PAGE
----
Sundar Pichai’s op-ed in the FT is a call for big tech to be more ethical and I genuinely do agree with the sentiment, for Google it’s a brilliant PR move, a pre-emptive strike. It’s akin to walking into a crowded room – farting, and then saying ‘can someone smell something?’
As a society we are now broaching some of the most important questions of the modern age – the ethical implications of AI and it’s impact on our everyday lives (driverless cars, home automation, healthcare, energy, education to name a few); and the narrative of this debate is being crafted by Google to ensure they appear to sit on the ‘right’ side of this ethical fence.
A questionable past
Historically Google have had little regard for these ethical debates, and on many occasions their practices have been down right illegal: the ‘accidental’ collection of public wi-fi network activity data by it’s street view cars; or the undisclosed inclusion of a microphone in their Nest thermostat; or YouTube’s violation of the Children’s Online Privacy Protection Act (COPPA) by collecting data on children without parental consent; or how it’s Google Assistant recorded and then leaked intimate private audio recordings unintended for data capture to third-parties; or how the Android platform breached EU GDPR rules and didn’t clearly collect user permission for data collection; and that’s just a few of their greatest hits.
Google have a history of shoot first and ask question later, they have the money, clout and political lobby power to play down these issues even if they get dragged into legal battles. Google recently spent over $21.7m a year in lobbying Washington alone.
AI is Google’s golden goose, they’ve invested billions of dollars in AI systems and research even to the point of building custom AI processing units, in 2018 they rebranded their research division to ‘Google AI’.
It’s why statements like these can’t be taken at face value and we need to read between the lines, take a step-back and look at the bigger picture of what’s at stake. User data is Google’s oil, and they’re not going to stop collecting it and refining it for their paying customers to use.
Setting the ground rules
Google clearly know there will be regulation in the AI space they just want to make sure it works in their favour.
In the FT op-ed Pichai writes “regulation can provide broad guidance while allowing for tailored implementation in different sectors“ it’s pretty clear regulations will have to be domain and operation specific, because of the vast range of applications to which AI tools can be applied. Ultimately codifying these complex legislations will leave loop holes and gaps that will readily be exploited and best known by its architects. Furthermore it’s unlikely government will be able to patch these leaks and catch up with Silicon Valley until it’s far too late.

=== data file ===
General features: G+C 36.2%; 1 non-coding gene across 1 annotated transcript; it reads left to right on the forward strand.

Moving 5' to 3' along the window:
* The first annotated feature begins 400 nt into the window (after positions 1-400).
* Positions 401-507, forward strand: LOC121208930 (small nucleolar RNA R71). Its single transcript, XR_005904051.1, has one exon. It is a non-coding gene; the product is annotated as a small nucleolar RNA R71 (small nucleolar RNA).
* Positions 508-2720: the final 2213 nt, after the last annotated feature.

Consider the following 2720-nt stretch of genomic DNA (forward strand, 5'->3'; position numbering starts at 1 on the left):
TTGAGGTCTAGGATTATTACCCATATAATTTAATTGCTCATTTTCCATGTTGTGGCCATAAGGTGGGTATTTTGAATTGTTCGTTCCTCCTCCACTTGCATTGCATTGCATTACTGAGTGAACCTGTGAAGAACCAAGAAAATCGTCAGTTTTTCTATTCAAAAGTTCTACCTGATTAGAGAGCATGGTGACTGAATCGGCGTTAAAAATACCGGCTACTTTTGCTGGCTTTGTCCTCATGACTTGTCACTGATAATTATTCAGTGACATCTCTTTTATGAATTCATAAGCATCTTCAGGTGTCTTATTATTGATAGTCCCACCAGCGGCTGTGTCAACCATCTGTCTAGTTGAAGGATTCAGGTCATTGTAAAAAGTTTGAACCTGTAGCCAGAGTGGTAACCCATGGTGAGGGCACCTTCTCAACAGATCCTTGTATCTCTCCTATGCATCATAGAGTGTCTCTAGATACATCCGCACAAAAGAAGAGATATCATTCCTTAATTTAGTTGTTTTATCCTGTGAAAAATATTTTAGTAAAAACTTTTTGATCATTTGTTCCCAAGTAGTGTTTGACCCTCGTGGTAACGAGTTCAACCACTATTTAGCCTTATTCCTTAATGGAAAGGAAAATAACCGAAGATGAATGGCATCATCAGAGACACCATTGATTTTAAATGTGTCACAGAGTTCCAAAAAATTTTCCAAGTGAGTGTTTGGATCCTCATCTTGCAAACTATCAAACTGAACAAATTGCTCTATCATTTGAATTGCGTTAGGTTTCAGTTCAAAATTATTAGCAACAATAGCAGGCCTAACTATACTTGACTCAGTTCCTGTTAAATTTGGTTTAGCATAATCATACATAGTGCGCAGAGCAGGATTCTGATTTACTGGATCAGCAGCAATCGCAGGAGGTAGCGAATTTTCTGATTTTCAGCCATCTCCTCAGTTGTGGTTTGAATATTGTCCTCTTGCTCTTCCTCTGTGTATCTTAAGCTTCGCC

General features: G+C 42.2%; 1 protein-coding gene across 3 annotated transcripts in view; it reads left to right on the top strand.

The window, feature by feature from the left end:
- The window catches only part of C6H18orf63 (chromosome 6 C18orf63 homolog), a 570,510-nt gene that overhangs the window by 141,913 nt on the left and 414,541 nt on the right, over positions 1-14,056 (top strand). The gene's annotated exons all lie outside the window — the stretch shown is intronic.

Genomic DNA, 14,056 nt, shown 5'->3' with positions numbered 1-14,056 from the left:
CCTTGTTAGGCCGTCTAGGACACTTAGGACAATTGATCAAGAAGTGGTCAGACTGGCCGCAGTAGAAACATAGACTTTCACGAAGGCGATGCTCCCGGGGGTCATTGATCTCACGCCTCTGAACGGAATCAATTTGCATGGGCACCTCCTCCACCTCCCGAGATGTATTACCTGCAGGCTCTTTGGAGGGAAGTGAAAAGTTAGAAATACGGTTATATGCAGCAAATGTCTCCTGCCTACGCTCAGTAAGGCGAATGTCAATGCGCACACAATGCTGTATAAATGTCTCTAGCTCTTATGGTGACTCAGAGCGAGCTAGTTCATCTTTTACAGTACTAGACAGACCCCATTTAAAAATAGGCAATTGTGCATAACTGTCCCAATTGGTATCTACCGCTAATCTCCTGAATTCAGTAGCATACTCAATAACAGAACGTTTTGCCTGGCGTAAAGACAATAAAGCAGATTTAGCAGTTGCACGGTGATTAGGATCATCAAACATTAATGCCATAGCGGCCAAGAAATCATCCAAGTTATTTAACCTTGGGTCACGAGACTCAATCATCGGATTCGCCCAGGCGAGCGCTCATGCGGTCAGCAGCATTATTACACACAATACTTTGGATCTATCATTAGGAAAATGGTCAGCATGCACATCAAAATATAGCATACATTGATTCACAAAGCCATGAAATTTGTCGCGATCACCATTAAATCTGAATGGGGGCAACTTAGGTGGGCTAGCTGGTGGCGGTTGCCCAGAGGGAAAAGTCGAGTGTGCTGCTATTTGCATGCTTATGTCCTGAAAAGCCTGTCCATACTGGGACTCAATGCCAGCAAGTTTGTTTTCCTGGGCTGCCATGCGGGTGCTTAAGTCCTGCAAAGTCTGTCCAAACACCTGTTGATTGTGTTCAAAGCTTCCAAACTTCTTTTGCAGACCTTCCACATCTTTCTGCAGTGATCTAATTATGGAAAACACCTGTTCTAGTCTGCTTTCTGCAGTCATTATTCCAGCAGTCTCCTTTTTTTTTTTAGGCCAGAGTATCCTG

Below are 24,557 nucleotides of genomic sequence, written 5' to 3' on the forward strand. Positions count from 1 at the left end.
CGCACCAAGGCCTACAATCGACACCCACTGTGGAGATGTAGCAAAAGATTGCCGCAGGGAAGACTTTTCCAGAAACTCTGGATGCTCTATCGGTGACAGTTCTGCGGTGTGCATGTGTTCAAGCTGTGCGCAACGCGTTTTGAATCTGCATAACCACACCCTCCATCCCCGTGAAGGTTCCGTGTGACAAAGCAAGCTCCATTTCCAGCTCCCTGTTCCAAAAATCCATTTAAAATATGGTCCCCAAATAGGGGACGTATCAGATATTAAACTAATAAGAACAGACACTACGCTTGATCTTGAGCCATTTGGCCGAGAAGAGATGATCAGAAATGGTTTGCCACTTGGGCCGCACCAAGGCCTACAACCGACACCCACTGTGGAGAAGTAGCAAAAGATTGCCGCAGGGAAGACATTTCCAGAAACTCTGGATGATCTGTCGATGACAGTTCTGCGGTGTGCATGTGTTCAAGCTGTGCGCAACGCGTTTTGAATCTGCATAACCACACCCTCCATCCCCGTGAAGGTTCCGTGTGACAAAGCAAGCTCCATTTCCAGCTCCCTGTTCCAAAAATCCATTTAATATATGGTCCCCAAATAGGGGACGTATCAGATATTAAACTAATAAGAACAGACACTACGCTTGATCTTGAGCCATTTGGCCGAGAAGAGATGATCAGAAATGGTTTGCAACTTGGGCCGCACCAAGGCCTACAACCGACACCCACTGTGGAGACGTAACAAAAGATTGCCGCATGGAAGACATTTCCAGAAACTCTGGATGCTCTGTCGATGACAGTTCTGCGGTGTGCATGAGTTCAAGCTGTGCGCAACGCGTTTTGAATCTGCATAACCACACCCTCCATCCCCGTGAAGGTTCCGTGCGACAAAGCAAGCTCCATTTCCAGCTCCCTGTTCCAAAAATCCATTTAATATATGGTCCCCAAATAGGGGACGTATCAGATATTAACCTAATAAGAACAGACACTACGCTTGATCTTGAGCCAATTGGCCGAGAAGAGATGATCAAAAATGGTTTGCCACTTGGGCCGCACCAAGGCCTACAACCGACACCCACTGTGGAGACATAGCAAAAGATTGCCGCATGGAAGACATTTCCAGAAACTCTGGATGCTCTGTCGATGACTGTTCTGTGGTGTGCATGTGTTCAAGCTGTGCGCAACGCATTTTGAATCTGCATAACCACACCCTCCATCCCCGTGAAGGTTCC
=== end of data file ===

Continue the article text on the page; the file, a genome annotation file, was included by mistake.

He continues to highlight how Google have already crafted a framework of ethical AI principles “These guidelines help us avoid bias, test rigorously for safety, design with privacy top of mind, and make the technology accountable to people. They also specify areas where we will not design or deploy AI, such as to support mass surveillance or violate human rights.” At this point i’m just going to point out that Google have a relatively cosy relationship with the NSA, and documents from the Snowden leak already have confirmed this.
Guidelines for AI systems and furthermore policing them will be a somewhat futile task – commercial software systems are generally opaque and largely closed-source. AI algorithms are closely guarded intellectual property, and complex AI systems can have emergent behaviour which is difficult to clearly define and understand, even by the system authors. Past behaviour tells us that it’s more likely that organisations like Google will push the envelope as far as possible until it crosses boundaries that are too big to ignore.
The AI revolution will change the world
Google could genuinely do great things with the power that they weald, careful analysis of healthcare data could be used to help save millions of lives. Deploying AI could enable us to find patterns in data we could not do using conventional approaches, but we need safeguards to ensure this type of personal information does not get sold nor compromise user privacy without a user’s clear consent (and I don’t mean a 100 page terms and conditions fine-print disclaimer in legalese). We need more transparency if organisations are going to co-opt this data from us, and we need them to be held accountable if they breach this trust.
The fact this op-ed even exists show that Google want to get in on the ground floor with regards to the wider debate. When we have regulations heavily set and influenced by the same organisations that aim to benefit from these mandates, we need to take the cat out from amongst the pigeons.
I would expect to see more of these statements by leaders of the Silicon Valley giants that rely on the collection of personal data as their core source of revenue.
We must remember that unchecked power is open for abuse – even if it’s done under the guise of a guardian. We absolutely need oversight for these new technologies, but we can’t let those most likely to be scrutinised by them set the rules. That wouldn’t be tethical now, would it.